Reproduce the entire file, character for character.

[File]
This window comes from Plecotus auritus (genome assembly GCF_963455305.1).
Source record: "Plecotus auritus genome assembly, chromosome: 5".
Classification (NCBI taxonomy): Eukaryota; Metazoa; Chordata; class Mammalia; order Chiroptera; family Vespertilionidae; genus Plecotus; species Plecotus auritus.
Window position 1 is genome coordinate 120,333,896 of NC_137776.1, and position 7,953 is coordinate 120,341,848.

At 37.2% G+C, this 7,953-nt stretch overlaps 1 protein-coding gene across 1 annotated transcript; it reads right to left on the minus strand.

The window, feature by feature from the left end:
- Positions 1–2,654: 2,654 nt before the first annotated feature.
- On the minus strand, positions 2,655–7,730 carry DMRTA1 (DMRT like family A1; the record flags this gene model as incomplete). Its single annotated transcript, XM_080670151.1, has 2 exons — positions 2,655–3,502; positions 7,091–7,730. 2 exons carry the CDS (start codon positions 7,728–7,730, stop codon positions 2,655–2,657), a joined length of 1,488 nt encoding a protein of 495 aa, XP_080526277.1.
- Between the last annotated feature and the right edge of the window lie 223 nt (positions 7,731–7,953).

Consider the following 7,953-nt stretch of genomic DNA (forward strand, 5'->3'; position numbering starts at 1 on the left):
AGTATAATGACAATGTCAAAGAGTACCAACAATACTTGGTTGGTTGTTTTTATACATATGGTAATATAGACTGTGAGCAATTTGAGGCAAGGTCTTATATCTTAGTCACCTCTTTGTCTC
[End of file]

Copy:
This window comes from Plecotus auritus (genome assembly GCF_963455305.1).
Source record: "Plecotus auritus genome assembly, chromosome: 5".
Classification (NCBI taxonomy): Eukaryota; Metazoa; Chordata; class Mammalia; order Chiroptera; family Vespertilionidae; genus Plecotus; species Plecotus auritus.
Window position 1 is genome coordinate 120,333,896 of NC_137776.1, and position 7,953 is coordinate 120,341,848.

At 37.2% G+C, this 7,953-nt stretch overlaps 1 protein-coding gene across 1 annotated transcript; it reads right to left on the minus strand.

The window, feature by feature from the left end:
- Positions 1–2,654: 2,654 nt before the first annotated feature.
- On the minus strand, positions 2,655–7,730 carry DMRTA1 (DMRT like family A1; the record flags this gene model as incomplete). Its single annotated transcript, XM_080670151.1, has 2 exons — positions 2,655–3,502; positions 7,091–7,730. 2 exons carry the CDS (start codon positions 7,728–7,730, stop codon positions 2,655–2,657), a joined length of 1,488 nt encoding a protein of 495 aa, XP_080526277.1.
- Between the last annotated feature and the right edge of the window lie 223 nt (positions 7,731–7,953).

Consider the following 7,953-nt stretch of genomic DNA (forward strand, 5'->3'; position numbering starts at 1 on the left):
AGTATAATGACAATGTCAAAGAGTACCAACAATACTTGGTTGGTTGTTTTTATACATATGGTAATATAGACTGTGAGCAATTTGAGGCAAGGTCTTATATCTTAGTCACCTCTTTGTCTC